Incompetence Considered Harmful

A research paper from two psychologists at Cornell offers an interesting insight:

This is a companion discussion topic for the original blog entry at:

until these developers’ skills are bootstrapped to a moderate level

Adapting this thought to writing, I wonder whether this is always, or even often, possible. I’ve worked with some pretty terrible writers who nonetheless had managed to get writing positions, and one of the most disheartening aspects was that they never got any better. And I suppose by definition – hence your post – they could never see their own awfulness as writers.

Yes, there’s a depressing implication: some people will never be good at what they’re trying to do. In other words, the guys or gals writing Daily WTF code samples don’t need to be trained to be better-- they need to be trained in order to recognize that they should probably find a new line of work.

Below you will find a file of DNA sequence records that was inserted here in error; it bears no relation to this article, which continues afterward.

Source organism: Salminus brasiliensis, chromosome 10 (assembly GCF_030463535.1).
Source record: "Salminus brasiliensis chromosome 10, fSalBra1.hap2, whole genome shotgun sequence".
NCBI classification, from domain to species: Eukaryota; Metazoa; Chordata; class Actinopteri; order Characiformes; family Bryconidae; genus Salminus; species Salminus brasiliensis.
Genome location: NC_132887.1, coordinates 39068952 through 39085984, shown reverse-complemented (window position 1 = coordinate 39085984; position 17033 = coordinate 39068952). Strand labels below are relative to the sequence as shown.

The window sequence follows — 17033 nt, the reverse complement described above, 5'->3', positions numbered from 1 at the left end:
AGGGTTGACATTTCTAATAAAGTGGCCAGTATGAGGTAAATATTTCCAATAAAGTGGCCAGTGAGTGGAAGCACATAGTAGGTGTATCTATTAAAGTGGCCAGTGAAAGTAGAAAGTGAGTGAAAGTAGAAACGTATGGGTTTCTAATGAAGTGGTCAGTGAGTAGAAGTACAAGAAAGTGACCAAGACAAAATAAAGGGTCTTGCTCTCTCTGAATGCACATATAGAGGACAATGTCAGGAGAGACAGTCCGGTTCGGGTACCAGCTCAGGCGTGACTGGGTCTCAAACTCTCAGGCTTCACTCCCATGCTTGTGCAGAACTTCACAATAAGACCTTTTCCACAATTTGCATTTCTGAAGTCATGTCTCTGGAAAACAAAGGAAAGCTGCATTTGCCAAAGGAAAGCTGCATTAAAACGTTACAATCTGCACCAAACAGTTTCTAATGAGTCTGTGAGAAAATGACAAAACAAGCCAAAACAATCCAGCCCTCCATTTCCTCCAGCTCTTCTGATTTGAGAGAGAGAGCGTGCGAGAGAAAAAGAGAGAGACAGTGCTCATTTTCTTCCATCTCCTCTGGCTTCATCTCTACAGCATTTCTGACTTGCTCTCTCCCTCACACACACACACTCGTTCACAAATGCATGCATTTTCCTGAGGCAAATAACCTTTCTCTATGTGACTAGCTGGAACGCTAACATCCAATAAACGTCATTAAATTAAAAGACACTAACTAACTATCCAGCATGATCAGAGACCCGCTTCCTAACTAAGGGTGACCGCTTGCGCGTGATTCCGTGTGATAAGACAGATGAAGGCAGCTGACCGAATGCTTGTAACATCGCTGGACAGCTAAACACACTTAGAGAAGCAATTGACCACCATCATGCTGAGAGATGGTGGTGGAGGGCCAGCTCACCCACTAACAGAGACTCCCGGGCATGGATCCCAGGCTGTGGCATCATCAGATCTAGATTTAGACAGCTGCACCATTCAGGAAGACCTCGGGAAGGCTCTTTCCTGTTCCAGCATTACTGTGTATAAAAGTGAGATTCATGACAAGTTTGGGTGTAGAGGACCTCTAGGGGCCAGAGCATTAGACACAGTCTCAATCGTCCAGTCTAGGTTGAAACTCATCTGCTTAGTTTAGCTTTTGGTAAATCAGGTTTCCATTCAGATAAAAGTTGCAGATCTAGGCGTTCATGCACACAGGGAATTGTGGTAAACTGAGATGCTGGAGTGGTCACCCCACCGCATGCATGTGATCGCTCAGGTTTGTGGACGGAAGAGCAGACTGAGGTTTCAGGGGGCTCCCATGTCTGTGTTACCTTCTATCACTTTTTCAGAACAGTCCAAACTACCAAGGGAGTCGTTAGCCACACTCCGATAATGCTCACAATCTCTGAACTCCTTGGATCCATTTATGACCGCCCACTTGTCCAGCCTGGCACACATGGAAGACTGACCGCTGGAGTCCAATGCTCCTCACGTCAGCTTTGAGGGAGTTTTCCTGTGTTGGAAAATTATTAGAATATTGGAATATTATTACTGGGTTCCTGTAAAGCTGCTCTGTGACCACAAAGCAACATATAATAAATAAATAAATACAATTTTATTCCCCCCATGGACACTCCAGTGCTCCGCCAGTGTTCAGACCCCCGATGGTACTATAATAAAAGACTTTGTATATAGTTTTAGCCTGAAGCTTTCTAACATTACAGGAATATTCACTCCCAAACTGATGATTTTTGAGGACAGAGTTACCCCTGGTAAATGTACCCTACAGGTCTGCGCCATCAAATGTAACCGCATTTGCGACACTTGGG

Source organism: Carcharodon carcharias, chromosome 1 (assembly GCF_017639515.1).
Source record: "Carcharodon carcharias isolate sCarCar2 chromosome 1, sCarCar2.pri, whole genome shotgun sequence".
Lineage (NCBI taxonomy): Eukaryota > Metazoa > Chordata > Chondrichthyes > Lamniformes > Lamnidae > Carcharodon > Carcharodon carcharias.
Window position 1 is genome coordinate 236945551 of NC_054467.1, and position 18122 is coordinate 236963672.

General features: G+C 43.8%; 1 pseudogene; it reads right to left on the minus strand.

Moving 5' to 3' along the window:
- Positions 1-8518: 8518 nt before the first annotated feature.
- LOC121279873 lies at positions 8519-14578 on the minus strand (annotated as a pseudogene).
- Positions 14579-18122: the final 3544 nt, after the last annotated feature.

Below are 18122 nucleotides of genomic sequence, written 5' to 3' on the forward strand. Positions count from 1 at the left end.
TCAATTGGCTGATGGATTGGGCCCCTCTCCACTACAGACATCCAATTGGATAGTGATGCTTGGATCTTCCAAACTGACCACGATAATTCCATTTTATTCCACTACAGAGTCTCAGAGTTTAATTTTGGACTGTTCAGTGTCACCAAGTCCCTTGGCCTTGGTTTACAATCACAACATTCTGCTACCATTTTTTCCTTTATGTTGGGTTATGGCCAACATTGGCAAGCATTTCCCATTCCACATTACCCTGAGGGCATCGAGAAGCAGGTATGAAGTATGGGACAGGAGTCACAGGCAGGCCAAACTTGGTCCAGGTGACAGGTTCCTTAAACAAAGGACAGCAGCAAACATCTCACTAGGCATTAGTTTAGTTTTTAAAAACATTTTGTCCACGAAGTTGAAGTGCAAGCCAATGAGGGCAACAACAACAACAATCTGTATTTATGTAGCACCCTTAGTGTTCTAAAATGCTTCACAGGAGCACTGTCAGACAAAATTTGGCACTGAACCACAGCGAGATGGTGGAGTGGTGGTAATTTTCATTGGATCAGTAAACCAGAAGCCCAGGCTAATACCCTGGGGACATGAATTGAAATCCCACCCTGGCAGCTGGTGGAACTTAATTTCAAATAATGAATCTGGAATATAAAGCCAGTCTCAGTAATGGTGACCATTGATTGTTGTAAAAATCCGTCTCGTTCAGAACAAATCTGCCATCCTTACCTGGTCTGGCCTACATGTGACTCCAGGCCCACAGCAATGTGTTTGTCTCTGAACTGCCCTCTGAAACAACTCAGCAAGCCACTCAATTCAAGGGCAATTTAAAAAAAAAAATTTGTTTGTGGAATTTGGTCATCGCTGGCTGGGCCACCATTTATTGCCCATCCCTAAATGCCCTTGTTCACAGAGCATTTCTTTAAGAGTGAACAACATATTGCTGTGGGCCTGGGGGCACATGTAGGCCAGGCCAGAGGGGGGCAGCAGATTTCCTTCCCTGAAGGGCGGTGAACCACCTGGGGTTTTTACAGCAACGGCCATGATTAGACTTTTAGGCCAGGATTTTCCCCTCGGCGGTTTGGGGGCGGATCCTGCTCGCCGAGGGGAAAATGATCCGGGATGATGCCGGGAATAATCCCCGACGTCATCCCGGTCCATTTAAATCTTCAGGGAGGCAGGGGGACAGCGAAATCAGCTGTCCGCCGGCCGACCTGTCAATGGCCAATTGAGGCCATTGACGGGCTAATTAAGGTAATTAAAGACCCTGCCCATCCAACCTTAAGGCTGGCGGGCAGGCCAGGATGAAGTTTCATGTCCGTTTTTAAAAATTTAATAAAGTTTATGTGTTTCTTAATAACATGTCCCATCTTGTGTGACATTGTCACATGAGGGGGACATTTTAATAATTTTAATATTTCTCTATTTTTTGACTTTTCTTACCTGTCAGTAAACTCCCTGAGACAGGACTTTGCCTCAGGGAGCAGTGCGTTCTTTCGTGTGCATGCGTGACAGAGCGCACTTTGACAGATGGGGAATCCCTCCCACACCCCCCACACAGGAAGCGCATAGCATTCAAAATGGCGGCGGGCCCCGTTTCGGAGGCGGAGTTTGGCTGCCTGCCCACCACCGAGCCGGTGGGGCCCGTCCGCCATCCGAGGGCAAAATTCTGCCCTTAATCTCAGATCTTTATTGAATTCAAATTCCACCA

I guess this is where good management comes in, as they should be A) able to recognize people who aren’t performing and B) have the power to do something about it (either education or dismissal).

I think that’s why Alex P. refuses to post code on a href="" from students, since they are clearly educating themselves. Real WTFs are from “professional” programmers who got paid to write that stuff!

“Perhaps the best illustration of this tendency is the “above-average effect,” or the tendency of the average person to believe he or she is above average, a result that defies the logic of descriptive statistics.”

The result of descriptive statistics shows that the amount of people that think they’re above average, is above average?